Overall I’m pretty pleased. There are people I would have liked to have seen in that aren’t (Eric Joyce wrote one of the best application letters for the role of Defence Secretary, Tom Watson would have been great against Cable at Business and while I think Meg Hillier is great, I would have loved to see Emily Thornberry at DECC). I’m not that keen on Caroline Flint at CLG, but I’ll give her a chance – she may come over well against Pickles and face it couldn’t do a worse job than he is.

I am delighted with Harman at DFID, Cooper at FO, Khan at Justice and Healey at Health. Burnham should be very interesting in Education and will have no problem demolishing the paper tiger that is Gove. John Denham is another interesting and likeable figure who will be able to skewer Cables vacillations pretty well too.

I have said before that I wanted to see Ed Balls as Shadow Chancellor as I have been so impressed with his performance in this area during the leadership debates. However I can see both the internal and external political advantages of putting Johnson in the role. He’s a big hitter who is popular with the public and will therefore be able to take forward our economic message in a way that will be listened to. He will unite the party behind Ed’s leadership, while not running an internal campaign for leader himself (I don’t think Balls would have done this either, but he would have got more crappy media speculation about him trying to). He will also be best placed to give the lie to Osborne’s “all in this together” narrative with his ordinary bloke persona. Already the internet and Twitter are full of “Well he’s just an ex-postie” class based jibes which show how the Tories really, really don’t get it.

Ed B will have an interesting brief at HO as Ed M has already made clear our direction of travel on civil liberties issues (Khan at Justice also makes this clear). Implementing the leaders strategy is vital in a Shadow Cabinet, and I trust Ed B enough to believe he will do this well.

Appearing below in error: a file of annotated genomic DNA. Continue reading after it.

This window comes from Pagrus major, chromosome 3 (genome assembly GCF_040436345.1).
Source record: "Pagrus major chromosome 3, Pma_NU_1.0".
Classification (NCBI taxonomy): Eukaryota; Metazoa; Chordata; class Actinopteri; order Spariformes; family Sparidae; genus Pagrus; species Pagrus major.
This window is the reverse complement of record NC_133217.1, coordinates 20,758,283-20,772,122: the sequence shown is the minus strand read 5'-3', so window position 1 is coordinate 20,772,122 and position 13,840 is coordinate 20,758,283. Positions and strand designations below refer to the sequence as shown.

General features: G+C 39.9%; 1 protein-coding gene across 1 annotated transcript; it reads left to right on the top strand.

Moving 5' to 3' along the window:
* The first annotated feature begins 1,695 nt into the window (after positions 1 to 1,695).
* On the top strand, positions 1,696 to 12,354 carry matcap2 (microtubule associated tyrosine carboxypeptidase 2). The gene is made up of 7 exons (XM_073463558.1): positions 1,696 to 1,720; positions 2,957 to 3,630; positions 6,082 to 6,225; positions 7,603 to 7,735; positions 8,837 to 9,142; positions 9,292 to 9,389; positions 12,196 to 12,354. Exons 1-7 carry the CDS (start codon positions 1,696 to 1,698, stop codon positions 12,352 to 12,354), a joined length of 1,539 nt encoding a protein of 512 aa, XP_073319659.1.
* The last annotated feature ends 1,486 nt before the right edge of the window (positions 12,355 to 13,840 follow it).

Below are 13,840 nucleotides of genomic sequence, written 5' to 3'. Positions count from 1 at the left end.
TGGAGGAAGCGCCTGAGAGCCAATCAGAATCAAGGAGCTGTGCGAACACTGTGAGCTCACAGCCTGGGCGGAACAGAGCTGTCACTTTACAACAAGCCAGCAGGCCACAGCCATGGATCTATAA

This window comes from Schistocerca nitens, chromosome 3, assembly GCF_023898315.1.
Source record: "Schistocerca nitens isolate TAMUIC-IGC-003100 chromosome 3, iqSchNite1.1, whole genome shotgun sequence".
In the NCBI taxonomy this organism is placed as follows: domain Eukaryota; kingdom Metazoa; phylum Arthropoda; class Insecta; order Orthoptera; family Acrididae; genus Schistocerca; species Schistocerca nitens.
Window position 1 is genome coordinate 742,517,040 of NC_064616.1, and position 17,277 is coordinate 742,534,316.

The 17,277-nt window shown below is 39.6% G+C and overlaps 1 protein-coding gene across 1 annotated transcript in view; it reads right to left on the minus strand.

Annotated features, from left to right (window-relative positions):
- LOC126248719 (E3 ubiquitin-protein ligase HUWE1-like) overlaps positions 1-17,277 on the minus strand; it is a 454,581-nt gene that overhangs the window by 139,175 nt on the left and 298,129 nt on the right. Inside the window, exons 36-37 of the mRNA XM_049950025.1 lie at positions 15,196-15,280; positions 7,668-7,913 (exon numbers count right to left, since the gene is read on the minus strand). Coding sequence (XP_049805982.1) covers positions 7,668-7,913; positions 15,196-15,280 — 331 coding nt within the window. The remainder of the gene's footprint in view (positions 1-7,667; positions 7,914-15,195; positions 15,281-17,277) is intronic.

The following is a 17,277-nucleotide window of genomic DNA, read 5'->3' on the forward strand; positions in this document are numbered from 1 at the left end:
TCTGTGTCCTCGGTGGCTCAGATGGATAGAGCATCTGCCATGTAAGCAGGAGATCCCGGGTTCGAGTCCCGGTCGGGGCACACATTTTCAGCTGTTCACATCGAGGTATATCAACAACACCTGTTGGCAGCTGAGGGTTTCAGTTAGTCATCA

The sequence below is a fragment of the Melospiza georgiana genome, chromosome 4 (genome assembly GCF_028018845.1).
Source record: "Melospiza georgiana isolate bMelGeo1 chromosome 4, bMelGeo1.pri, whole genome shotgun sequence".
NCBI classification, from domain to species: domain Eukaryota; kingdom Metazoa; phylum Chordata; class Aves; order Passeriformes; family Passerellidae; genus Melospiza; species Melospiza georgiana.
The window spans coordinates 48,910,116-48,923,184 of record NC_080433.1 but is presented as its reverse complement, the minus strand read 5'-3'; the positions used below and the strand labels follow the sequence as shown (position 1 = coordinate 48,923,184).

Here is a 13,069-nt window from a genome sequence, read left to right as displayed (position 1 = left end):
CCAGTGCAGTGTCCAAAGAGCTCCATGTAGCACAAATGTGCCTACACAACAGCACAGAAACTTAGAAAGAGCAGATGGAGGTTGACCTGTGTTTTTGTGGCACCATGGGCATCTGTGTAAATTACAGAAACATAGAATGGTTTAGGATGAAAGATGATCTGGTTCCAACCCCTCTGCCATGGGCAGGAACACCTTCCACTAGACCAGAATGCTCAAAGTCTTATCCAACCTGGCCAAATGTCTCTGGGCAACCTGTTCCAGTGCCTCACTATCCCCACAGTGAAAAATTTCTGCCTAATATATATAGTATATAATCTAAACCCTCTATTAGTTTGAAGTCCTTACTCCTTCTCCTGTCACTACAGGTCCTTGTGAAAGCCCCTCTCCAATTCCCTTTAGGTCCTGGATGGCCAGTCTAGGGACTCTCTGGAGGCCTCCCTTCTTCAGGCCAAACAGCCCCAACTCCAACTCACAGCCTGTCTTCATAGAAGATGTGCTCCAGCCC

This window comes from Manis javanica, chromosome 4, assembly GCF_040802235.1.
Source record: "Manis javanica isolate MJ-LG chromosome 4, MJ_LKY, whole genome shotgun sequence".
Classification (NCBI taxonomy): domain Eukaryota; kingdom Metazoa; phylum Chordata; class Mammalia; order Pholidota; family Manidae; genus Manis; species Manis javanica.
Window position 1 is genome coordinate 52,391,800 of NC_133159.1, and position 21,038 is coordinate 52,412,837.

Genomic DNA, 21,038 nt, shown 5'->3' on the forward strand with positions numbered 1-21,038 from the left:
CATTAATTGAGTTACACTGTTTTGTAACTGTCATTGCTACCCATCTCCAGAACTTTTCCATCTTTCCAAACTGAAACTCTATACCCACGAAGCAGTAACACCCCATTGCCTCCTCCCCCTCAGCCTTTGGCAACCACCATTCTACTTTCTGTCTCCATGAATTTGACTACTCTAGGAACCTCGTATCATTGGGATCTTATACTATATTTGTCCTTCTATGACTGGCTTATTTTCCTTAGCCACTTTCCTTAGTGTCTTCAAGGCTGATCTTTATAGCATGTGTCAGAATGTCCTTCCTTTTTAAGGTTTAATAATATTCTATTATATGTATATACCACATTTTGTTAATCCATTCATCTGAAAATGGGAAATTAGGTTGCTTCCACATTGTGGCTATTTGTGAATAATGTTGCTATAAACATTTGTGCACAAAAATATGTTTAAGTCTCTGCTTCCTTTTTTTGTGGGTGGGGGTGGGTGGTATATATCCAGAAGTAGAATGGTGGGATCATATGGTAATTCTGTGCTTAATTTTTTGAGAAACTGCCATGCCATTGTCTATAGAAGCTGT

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The Truth About Conspiracies

Thursday, October 7th, 2010

On a web forum I frequent far too often, once every six months or so a poster who never joins in any other discussions pops up starting new threads on 9/11 and the theory that it was an inside job. Every single time he does so, the “evidence” he posts is expertly disputed, the “arguments” he puts forth easily countered and dismissed. Yet every six months, back he comes with the same “arguments” and “evidence” presented by slightly different credulous nutters on You Tube.

So why do we fight back every time, when we know we won’t convince him and we ourselves don’t need convincing? I can’t speak for the other posters, but my reasons break down into these two overarching themes:

1. It is actually harmful to the cause of investigating and dealing with the aftermath of the attacks, and how they were used and abused by the US and UK Governments to overreach on internal security and extend a Middle East war into Iraq.